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Drag Racing Story of the Day!

The Ritz -- No, Not the Hotel

By Gary Peters

I would think that everyone who lived through the '50s and '60s as a teenager has seen the movie American Graffiti. It pretty well covered the cruising and car scene back then. Iím also well aware that just about every town and city in America had a local hangout for all the motor heads like in the movie. Well, in the Allentown area it was called The Ritz Barbecue. It is still operating today, and is located in the Allentown Fair Grounds. Back in the fifties, the Fair Grounds were somewhat at the outskirts of the town. Today, itís considered almost in the center of town.

Now just about anyone who had a car, or knew anyone with a car, hung out at the Ritz. Not only was it the perfect hangout, the food was exceptional and they made their own ice cream. They still do today. So eventually, as you drove the circuit down town and back, you would wind up at the Ritz. Not only that, the Fair Grounds had a half mile dirt oval race track, and back then they ran drag races on the straightaway, a one sixteenth mile long track. There also were the same type tracks for drag racing at Nazareth, 20 miles away, and Hatfield, 35 miles away. The schedule went like this: Wednesday we would race at Nazareth, Thursday night at the Fair Grounds, and Friday night at Hatfield. There also were three other short tracks you could alternate with during the week, all within 15 miles.

The one at the Allentown Fair Grounds was the best for me, right in my back yard. I lived one block away. We would race whatever we had running, and afterwards sit at the Ritz and socialize. Lots of neat cars and pretty girls. What more could you ask for? So all through High School and for years after, you could find me there. We would stand around and eat steak sandwiches and ice cream. No one bothered anyone ever; I canít even remember a fight between anyone. The owners of the Ritz had a captured customer base, and the police knew were all the so-called hooligans hung out. At any one time, you would find as many as 50 folks and their cars parked there. On race night, there would be 200.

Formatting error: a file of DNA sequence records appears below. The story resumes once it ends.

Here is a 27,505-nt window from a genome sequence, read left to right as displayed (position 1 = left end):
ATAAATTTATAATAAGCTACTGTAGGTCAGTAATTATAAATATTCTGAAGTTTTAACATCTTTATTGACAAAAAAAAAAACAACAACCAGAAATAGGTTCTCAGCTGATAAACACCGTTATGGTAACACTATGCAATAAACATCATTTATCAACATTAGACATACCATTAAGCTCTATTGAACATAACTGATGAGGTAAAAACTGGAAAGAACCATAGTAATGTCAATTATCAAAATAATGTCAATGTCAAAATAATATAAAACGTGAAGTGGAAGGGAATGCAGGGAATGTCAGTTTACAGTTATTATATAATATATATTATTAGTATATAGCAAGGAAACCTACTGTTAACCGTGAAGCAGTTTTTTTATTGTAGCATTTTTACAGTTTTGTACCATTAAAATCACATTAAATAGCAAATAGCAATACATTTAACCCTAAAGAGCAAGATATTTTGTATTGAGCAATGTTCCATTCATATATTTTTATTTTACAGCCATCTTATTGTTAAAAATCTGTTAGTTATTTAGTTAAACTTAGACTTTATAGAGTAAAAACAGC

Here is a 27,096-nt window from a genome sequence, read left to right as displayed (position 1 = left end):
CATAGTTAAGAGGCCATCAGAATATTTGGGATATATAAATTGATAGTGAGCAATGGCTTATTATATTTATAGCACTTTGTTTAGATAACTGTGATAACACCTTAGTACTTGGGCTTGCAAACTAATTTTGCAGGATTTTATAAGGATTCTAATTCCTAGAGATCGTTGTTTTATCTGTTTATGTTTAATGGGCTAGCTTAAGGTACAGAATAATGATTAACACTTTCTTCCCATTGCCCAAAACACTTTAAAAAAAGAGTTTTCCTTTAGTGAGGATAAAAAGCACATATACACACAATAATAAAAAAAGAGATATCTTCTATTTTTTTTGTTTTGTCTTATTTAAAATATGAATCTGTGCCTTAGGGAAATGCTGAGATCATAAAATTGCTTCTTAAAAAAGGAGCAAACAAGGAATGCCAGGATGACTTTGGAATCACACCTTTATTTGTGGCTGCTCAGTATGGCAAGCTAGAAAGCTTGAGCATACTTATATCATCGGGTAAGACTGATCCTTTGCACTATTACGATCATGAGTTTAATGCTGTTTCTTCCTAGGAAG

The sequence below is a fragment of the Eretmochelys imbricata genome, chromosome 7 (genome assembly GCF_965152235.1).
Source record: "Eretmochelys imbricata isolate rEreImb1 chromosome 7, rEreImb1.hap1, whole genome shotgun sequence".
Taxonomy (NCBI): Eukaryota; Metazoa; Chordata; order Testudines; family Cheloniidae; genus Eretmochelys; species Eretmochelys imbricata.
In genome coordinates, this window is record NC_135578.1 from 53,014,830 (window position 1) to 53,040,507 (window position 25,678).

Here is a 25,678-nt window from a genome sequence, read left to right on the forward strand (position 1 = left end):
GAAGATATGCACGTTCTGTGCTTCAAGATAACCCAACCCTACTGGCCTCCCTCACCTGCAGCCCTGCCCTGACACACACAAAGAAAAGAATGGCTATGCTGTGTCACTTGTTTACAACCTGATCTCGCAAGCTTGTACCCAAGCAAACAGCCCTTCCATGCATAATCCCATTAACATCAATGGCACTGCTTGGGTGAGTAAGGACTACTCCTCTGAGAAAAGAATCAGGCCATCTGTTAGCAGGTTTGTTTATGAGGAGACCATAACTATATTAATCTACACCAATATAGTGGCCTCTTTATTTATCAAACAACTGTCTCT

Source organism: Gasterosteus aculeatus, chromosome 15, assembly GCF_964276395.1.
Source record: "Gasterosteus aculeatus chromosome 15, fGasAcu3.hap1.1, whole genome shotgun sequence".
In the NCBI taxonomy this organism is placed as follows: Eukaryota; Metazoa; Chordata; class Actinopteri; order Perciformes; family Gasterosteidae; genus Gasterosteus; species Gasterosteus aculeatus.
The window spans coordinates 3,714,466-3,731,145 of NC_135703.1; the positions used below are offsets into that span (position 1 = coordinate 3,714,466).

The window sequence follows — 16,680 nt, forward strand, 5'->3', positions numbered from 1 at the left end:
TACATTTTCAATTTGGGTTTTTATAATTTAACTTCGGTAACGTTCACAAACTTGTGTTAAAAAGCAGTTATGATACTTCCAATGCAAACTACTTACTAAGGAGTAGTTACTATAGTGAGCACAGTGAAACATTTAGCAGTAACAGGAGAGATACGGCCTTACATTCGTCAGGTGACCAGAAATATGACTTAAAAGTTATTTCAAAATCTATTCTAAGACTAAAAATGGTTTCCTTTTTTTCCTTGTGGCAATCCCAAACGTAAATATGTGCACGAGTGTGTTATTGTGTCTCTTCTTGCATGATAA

Like I said, I lived at this place. I and my best friend Karl had a Ď39 Plymouth we drove on the street and drag raced. It had a V8 Olds with a B&M hydro and 4.56 gears in the rear. A killer combo on the short dirt tracks. Later we took the car off the street and just raced it. So we usually were sitting around in our Corvettes. We both had them, me a Ď57 and Karl a Ď59. A constant stream of cars would pass through the parking lot. And anyone who knew you would stop and chew the fat. The subject was always cars and girls. Lots of guys would ask us what we thought about this speed secret or which parts to use. The local Speed Shop was also just one mile away. So here is a little story I remember well from those days.

I was sitting at the Ritz by myself one Saturday night; the rest of the guys had dates. One of the guys I knew pulls up beside me. He has a Ď52 Chevy with a small block Chevy V8 in it. It was a good running car, but only had a three speed manual transmission. Weíre talking about cars and drag racing when Jim says, "Boy Iíd love to go down to Vargoís tomorrow and run the ľ mile." Thatís all I needed to hear. I say, "Whatís stopping you?" He tells me he has a worn clutch and itís slipping. "No problem," I said, "Letís go down to our club garage. I have a new disc and pressure plate setting down there." I was in the middle of building a dragster, but I didnít need the clutch until later. "We can use that clutch and you can replace it later." He said, ĎFine. Letís do it."

It was about 8 oíclock at night. We could easily go to the garage, swap out the clutch, go for a late breakfast, go up behind the football stadium, and try out the clutch to make sure everything was working for tomorrow. Ah! The exuberance of youth. We thought nothing of tackling such a chore. Now the club members had a rule at the garage. You always had to leave a spot open for anyone who had such an emergency. We get to the garage, I open the door, and Jim pulls his car in. We jack up the car and start to take things apart. He still had a torque tube rear in the car, so it was a little more work than I thought. You had to remove the rear to remove the transmission. No big deal, just another hour or so. Next thing you know, the Trans is ready to pull to get at the clutch.